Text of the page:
Woman Running in the Mountains (New York Review Books Classics)
With brilliant descriptions of the internal reflections of a rebellious young woman, Tsushima captures the day-to-day life of a search for completeness by an unloved and forgotten individual. The main character of her novel, Takiko Odaka, is very much alone, although she lives with her family. Her father is a sullen and abusive alcoholic, while her mother is passive and dominated by her place in this patriarchy. Takiko has broken society’s rules by giving birth to an illegitimate son.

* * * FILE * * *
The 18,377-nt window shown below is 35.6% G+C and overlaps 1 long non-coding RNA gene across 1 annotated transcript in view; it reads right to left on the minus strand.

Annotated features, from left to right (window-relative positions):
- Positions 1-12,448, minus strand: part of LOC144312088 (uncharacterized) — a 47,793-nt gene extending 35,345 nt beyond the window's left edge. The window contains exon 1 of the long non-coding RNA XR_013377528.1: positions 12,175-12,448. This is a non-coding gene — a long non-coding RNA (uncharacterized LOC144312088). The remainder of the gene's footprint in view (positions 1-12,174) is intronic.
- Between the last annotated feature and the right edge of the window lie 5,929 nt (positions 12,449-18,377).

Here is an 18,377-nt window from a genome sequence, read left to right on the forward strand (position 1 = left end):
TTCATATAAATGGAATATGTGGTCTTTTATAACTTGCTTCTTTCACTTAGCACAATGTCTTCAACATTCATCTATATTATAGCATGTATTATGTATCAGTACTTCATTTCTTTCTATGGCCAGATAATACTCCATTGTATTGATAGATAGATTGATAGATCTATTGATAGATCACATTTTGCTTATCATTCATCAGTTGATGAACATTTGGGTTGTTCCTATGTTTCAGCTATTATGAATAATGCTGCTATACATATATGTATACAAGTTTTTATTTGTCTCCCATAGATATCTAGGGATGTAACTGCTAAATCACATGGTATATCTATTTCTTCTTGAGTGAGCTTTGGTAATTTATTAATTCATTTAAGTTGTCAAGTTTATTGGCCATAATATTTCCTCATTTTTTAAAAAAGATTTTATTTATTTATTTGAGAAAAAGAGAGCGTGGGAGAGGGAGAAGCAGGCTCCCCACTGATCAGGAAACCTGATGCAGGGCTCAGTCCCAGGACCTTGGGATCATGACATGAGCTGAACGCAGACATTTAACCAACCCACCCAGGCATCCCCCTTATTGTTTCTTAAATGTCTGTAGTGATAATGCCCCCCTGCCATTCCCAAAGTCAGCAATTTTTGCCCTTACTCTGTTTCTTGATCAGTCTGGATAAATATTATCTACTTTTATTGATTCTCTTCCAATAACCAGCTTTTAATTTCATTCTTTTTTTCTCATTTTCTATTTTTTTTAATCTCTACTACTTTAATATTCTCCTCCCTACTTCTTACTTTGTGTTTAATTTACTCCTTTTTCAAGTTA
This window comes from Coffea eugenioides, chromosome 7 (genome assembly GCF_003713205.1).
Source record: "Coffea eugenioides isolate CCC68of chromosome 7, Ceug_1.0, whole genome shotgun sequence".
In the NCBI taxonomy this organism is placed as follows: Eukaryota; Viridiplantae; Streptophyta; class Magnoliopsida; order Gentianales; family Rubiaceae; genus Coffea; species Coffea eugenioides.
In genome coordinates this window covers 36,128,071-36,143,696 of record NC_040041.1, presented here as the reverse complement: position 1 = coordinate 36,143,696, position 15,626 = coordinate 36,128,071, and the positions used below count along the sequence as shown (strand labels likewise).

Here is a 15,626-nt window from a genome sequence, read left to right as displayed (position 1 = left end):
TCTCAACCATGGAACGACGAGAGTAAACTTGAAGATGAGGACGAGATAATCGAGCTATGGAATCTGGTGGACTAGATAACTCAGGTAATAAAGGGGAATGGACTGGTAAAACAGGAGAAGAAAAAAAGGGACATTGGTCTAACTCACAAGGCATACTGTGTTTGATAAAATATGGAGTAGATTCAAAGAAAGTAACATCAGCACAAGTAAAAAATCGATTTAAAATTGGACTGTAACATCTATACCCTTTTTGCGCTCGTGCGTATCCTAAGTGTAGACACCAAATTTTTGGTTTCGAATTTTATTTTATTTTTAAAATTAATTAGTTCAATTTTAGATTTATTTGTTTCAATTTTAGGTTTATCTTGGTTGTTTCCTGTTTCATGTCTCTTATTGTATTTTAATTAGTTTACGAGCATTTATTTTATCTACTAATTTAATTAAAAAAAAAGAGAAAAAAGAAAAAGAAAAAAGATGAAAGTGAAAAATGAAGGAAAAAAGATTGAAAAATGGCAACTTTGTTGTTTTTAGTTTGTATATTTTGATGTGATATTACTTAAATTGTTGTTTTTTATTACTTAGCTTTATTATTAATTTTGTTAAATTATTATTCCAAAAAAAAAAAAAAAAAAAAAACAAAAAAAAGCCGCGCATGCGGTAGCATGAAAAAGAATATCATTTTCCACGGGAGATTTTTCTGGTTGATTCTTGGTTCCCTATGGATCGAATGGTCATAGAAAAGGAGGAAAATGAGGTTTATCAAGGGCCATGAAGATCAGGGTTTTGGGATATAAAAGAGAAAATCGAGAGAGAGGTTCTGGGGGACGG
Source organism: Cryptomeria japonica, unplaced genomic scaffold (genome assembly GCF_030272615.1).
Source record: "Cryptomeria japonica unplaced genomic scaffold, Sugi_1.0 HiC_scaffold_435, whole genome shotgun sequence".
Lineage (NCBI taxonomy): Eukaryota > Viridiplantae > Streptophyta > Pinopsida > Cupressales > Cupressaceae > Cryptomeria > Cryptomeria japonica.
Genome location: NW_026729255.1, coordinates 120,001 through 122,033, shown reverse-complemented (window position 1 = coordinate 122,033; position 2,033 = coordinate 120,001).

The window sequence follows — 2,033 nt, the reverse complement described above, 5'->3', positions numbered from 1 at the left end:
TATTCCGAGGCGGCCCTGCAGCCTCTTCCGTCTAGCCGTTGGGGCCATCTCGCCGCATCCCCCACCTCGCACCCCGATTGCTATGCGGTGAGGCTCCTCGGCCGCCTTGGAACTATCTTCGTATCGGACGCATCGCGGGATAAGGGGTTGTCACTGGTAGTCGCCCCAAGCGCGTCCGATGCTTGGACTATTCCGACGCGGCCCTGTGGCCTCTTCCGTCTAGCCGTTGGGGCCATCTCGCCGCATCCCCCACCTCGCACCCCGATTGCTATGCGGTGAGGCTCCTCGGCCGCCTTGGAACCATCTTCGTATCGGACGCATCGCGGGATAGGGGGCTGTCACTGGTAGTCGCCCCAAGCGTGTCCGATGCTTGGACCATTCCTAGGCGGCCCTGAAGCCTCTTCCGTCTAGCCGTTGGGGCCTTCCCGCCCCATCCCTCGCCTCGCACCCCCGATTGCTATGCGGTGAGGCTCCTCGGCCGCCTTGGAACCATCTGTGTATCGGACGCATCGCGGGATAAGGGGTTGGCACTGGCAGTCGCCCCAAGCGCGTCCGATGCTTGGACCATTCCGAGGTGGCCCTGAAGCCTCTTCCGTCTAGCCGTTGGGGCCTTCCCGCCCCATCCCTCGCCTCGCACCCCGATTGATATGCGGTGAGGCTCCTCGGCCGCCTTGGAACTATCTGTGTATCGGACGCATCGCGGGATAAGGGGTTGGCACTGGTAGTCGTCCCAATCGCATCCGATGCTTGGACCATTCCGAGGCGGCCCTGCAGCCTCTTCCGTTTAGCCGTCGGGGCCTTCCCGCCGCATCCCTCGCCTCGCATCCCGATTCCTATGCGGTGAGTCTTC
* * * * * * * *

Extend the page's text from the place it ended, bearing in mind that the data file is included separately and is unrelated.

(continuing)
The author captures the hopelessness of the friendless girl trying to earn a living, find a place of her own, and care for her baby. There are pages devoted to the daily care of the infant, showing time being used up in the endless round of demands on the young mother. As to the title of this novel, what is the young woman running toward and how can she be so defiant, so very independent, and yet so needy and helpless? In this, the author perfectly captures the dilemma of the very young adult. We discover that young adults desperately need parents and mentors.
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